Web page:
Mr Reid believes it will find fans among more than the local Ethiopian community, despite the growing variety of gluten-free flours on sale.

"If you're a person who is a coeliac you'll want all six or seven on your kitchen shelf, all the time," he said.

It is not just gluten-free grains and seeds being ground up.

In Queensland's Atherton Tablelands, former banana grower Robert Watkins stumbled across a way to value add when tonnes of ladyfingers were being discarded during a glut a few years ago.

"There was a green banana sitting on the asphalt that had been dried in the sun and I actually accidentally ran over the banana on the asphalt and all this powder went up in the air and I stopped and I said wow what is this and that's how really it started," he said.

The farmer turned food manufacturer is now drying, peeling and milling fruit, which has been rejected cause of skin blemishes, to produce 300 kilograms of gluten-free banana flour a week.

He says he has developed the technology to set up a plant that will increase that output to 6,000 kilograms.

"This is not a fad," he said.

"The fad is only the beginning. We're getting back to making real food. We're going back to traditional food."

Despite the growing interest in gluten free food, Australia's major commercial wheat breeder says it is not impacting on the country's major grain and its growers.

"Our primary clients ultimately in the consumer is the export market and we haven't seen any decline," Steve Jefferies from Australian Grain Technologies said.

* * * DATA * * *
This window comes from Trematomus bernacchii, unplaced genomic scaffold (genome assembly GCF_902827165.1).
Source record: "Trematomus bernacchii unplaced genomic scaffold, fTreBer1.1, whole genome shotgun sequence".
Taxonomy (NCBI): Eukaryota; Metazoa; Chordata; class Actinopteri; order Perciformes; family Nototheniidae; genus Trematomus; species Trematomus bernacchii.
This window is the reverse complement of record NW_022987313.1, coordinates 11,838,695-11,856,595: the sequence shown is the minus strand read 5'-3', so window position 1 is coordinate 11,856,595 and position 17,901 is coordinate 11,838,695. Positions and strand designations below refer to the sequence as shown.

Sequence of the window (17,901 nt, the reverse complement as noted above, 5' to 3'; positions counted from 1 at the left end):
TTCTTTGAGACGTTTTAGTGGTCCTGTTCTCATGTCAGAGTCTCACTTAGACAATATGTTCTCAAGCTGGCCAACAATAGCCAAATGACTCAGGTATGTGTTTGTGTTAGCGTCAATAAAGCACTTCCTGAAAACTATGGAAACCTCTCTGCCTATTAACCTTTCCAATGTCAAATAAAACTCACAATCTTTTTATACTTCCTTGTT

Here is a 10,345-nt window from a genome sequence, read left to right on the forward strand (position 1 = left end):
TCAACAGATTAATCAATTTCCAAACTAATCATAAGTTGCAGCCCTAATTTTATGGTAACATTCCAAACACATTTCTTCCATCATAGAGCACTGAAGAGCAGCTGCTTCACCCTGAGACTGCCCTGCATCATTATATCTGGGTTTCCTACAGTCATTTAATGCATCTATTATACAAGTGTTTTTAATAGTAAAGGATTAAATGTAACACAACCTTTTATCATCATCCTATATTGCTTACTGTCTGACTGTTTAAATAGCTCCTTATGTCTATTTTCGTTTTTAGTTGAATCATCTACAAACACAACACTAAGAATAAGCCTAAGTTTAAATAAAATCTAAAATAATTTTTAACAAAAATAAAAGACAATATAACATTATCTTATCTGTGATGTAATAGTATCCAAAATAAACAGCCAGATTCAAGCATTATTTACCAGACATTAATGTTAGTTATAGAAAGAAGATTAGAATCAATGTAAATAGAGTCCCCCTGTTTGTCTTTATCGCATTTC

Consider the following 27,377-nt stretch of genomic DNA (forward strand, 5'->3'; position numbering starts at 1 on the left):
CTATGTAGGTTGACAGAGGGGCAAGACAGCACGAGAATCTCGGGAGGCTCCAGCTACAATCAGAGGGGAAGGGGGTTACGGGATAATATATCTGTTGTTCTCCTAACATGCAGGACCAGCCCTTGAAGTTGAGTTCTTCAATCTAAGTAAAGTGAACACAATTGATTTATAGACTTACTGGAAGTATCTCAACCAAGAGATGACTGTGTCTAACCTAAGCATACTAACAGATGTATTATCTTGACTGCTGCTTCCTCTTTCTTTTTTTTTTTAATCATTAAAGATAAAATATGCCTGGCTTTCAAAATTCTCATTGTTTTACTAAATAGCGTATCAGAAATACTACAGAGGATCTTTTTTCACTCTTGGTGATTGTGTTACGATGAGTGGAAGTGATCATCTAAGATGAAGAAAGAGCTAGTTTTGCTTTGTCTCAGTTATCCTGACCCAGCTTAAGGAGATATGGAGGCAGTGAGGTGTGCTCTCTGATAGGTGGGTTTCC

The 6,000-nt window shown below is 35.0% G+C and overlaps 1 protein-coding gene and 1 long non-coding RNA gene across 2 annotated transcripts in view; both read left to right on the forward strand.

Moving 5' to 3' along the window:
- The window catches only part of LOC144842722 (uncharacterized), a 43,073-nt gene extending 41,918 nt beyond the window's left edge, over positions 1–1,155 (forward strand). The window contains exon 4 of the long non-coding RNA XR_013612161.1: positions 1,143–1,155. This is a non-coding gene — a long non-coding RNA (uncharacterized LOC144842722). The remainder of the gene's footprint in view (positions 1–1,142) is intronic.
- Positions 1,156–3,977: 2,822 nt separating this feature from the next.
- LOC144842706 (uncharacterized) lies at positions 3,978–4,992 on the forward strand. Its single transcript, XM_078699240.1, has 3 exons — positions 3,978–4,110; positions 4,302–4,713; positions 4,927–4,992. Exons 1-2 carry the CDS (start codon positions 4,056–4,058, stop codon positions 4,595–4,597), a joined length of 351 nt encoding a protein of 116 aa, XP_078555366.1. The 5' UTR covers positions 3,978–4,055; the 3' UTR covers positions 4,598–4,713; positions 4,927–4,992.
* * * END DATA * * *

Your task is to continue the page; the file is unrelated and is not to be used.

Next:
"I think there's probably more people in Asia going towards wheat products away from rice products as their expendable income becomes greater."

The Adelaide-based company looks at up to 100,000 varieties of wheat a year, but only three are usually released.

One of the priorities is finding a wheat that will perform well in the commercial baking industry and that is where the gluten comes in.

"Gluten is the thing about wheat that makes wheat special," Mr Jefferies said.

"If you didn't have gluten the whole thing would just fall apart. It's the gluten that binds it all together and makes it stretchy like that."

The benefits of a gluten-free lifestyle are advocated by celebrities like actress Gwenyth Paltrow and tennis player Novak Djokovic.

But researchers at Victoria's Monash University say while gluten is the bad guy when it comes to coeliac disease, it is not necessarily the culprit when it comes to other gastro-intestinal problems like irritable bowel syndrome (IBS).

Dr Jane Muir believes it is the sugars or fructans in wheat that are to blame rather than the proteins.

"We've shown well controlled studies with people who have got irritable bowel that it's these short-chain carbohydrates that cause gastro intestinal symptoms and not the gluten," she said.

While many gluten-free foods are also low in fructans, Dr Muir says people with irritable bowel syndrome may be limiting their diet more than they need to. 

However she says with one in seven people suffering IBS, the demand for gluten or fructan-free food is not a fad, but a sustainable market that provides opportunities for farmers to diversify.